Middle East Airlines (MEA) Lebanon MEA, owned by the Bank of Lebanon, has not receive governments support but says the government owes it $120 million without specifying the basis of the debt. MEA President Mohammed Hout said the airline is losing $1 million everyday since flights were interrupted on 18th March due to government restrictions. Libanews 3/26/2020
oneworld, SkyTeam and Star Alliance Global The three airline alliances issued a joint statement calling on governments and stakeholders to take action to "alleviate the unprecedented challenges faced by the global airline industry amid the COVID-19 pandemic". The three global alliances represent 60 of the world's largest airlines and represent approximately 55% of the world's capacity in ASKs. SkyTeam 3/16/2020
Pakistan International Airlines (PIA) Pakistan A spokesman for PIA told Bloomberg losses and debt of PIA have become too great for the company to handle alone and that options suggested to the government include a debt-to-equity swap and issuance of long-term bond. Using the Z-score method developed by Edward Altman in the 1960s to predict bankruptcies, Bloomberg listed airlines at highest risk of bankruptcy. PIA topped the list. Bloomberg 3/26/2020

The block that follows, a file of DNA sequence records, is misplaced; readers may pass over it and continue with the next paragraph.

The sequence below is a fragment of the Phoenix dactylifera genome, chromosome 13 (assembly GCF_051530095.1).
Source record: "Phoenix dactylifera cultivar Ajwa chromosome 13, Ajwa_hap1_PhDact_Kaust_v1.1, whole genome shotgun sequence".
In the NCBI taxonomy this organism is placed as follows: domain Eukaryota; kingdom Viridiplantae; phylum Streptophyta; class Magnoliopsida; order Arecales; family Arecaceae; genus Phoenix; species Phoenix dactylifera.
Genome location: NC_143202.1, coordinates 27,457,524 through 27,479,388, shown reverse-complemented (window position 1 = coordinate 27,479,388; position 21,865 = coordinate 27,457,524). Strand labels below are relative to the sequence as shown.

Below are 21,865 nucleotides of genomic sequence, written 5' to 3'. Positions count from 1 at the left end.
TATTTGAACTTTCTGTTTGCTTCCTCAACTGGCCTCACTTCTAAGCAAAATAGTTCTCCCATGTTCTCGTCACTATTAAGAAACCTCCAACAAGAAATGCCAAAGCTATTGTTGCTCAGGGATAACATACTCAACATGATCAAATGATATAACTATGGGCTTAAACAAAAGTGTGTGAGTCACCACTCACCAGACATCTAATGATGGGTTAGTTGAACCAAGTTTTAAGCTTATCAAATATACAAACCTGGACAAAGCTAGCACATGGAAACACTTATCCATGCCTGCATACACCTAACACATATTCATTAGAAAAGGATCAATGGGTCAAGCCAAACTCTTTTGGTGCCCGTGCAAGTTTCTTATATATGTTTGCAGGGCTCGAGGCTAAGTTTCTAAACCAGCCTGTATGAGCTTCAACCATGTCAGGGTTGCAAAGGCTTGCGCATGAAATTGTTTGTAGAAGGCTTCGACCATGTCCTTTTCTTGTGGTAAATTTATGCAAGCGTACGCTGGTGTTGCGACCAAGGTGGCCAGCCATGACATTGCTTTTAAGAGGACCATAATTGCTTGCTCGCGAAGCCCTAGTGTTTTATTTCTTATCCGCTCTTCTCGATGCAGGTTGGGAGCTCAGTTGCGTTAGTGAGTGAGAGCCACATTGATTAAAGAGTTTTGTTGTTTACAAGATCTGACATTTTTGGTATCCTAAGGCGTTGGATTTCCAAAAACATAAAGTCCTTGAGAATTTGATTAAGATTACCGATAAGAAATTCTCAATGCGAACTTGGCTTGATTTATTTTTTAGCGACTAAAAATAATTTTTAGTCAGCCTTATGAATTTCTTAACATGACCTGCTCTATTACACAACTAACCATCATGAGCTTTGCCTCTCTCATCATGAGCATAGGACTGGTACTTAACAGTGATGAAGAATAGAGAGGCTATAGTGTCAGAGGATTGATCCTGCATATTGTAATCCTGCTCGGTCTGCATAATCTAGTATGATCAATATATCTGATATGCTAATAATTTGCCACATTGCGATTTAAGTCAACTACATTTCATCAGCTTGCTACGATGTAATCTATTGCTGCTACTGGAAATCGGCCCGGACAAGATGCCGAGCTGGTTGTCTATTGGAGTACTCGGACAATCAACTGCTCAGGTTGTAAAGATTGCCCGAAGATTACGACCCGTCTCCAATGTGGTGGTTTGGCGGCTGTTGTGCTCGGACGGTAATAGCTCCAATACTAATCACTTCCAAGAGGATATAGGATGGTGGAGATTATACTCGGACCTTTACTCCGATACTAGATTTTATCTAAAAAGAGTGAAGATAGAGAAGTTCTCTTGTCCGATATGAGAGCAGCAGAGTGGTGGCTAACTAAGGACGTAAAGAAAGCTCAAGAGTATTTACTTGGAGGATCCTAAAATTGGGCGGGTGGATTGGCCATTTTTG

Qantas Australia Qantas has told the government it expects a $4.2 billion loan if Virgin Australia is bailed out, according to the Sydney Morning Herald. Qantas CEO Alan Joyce has been critical of suggestions that embattled rival Virgin Australia could receive federal government support, arguing that it should not be propping up one company over others over this crisis. Joyce said assistance should not be offered to businesses that had been "badly managed" and that it would be a case of "survival of the fittest" in the airline sector. Virgin Australia has accused Qantas of spreading rumours that it would collapse. Australian Prime Minister Scott Morrison and Treasurer Josh Frydenberg have both said nationalising companies was not currently on the Australian government's agenda. The chairman of the Australian Competition and Consumer Commission (ACCC), Rod Sims, said in response to Joyce's statements that Australia has gone "into this crisis with two airlines, we need to come out of this crisis with two airlines." Sydney Morning Herald, ABC, Daily Mail Australia 4/1/2020